ODONATE NYMPHS

 
 

Because they live hidden from view under the water’s surface, odonate nymphs (or larvae) are often ignored by the casual dragonfly watcher. If, however, one makes the modest effort required, they will be richly rewarded by the variety of shapes, color patterns, and behaviors exhibited by these insects. An inexpensive dipnet and a small glass aquarium or other container are all you need to enter the world of the odonate nymph. Be careful -- it’s addictive!!


Odonate nymphs can be found in nearly any permanent or semi-permanent body of water; a few species are even found in temporary ponds and roadside puddles. They can be found virtually year-round, especially in the South. Their beauty is certainly more subtle than that of their adult counterparts! They are, as a whole, a bit of a drably colored  group -- predominately greens and browns, with various bands and mottles, allowing them to blend in with the environment and hide from both predators and prey.  Lifestyles include burrowing in the substrate and ambushing small creatures that happen by; sprawling  on leaf litter, root tangles, or other submerged habitat and ambushing small creatures that happen by; hanging out in a crevice in a log or rock and ambushing small creatures that happen by; and actively moving through the aquatic habitat, visually identifying and stalking small creatures that happen by. The common theme being that, however they do it, odonate nymphs, like the adults, are efficient predators in their environment. In some fishless ponds, in fact, odonate nymphs are the top predators in the entire aquatic community.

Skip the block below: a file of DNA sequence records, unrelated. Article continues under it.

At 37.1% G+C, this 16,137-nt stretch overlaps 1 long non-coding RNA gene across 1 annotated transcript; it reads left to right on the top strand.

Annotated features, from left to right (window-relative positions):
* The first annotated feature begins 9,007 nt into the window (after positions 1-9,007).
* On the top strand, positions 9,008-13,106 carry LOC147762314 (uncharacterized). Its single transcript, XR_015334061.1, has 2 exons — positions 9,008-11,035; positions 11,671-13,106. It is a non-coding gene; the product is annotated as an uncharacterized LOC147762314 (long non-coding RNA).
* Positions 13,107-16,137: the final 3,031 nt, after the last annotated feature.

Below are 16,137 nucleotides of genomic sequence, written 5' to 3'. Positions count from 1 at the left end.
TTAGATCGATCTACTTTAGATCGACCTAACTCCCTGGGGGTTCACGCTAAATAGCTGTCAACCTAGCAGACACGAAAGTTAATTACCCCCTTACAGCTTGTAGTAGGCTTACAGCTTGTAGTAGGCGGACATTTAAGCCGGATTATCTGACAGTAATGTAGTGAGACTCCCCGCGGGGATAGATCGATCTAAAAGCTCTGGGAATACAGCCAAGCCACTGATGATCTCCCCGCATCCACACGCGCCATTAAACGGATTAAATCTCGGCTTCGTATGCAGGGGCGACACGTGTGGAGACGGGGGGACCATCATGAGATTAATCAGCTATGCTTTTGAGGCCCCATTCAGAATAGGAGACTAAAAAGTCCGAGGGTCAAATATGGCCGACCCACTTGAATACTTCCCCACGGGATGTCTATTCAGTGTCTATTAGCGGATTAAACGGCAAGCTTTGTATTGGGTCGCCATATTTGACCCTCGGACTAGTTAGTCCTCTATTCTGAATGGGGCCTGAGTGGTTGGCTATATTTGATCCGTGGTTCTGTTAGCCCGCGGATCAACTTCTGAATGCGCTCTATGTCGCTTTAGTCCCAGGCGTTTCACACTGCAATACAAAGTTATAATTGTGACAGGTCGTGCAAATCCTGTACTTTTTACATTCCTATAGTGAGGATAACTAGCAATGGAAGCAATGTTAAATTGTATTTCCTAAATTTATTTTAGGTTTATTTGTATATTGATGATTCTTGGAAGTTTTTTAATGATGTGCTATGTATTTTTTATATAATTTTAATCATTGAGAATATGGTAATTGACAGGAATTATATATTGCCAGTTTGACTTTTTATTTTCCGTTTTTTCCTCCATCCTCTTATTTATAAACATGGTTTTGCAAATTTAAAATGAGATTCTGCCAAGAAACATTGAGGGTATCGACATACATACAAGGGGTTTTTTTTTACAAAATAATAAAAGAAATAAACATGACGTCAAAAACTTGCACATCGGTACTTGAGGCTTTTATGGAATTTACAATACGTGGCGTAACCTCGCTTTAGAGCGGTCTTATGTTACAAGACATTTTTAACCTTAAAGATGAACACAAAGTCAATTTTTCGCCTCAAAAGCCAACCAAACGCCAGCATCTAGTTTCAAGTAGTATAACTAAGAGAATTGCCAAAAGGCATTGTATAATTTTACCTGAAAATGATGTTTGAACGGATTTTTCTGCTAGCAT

The links on this page will take you to a series of photographs of representative members of each of the 10 families of odonates that occur in Alabama and Mississippi. A special thanks to Larry Everett, who graciously allowed me to photograph a Tachopteryx thoreyi nymph he had been rearing for several years!!!

 
  1. Links to Odonate Families

  1. BulletCalopterygidae (Broad-winged Damsels)

  2. BulletLestidae (Spreadwings)

  3. BulletCoenagrionidae (Pond Damsels)

  4. BulletPetaluridae (Petaltails)

  5. BulletAeshnidae (Darners)

  6. BulletGomphidae (Clubtails)

  7. BulletCordulegastridae (Spiketails)

  8. BulletMacromiidae (Cruisers)

  9. BulletCorduliidae (Emeralds)

  10. BulletLibellulidae (Skimmers)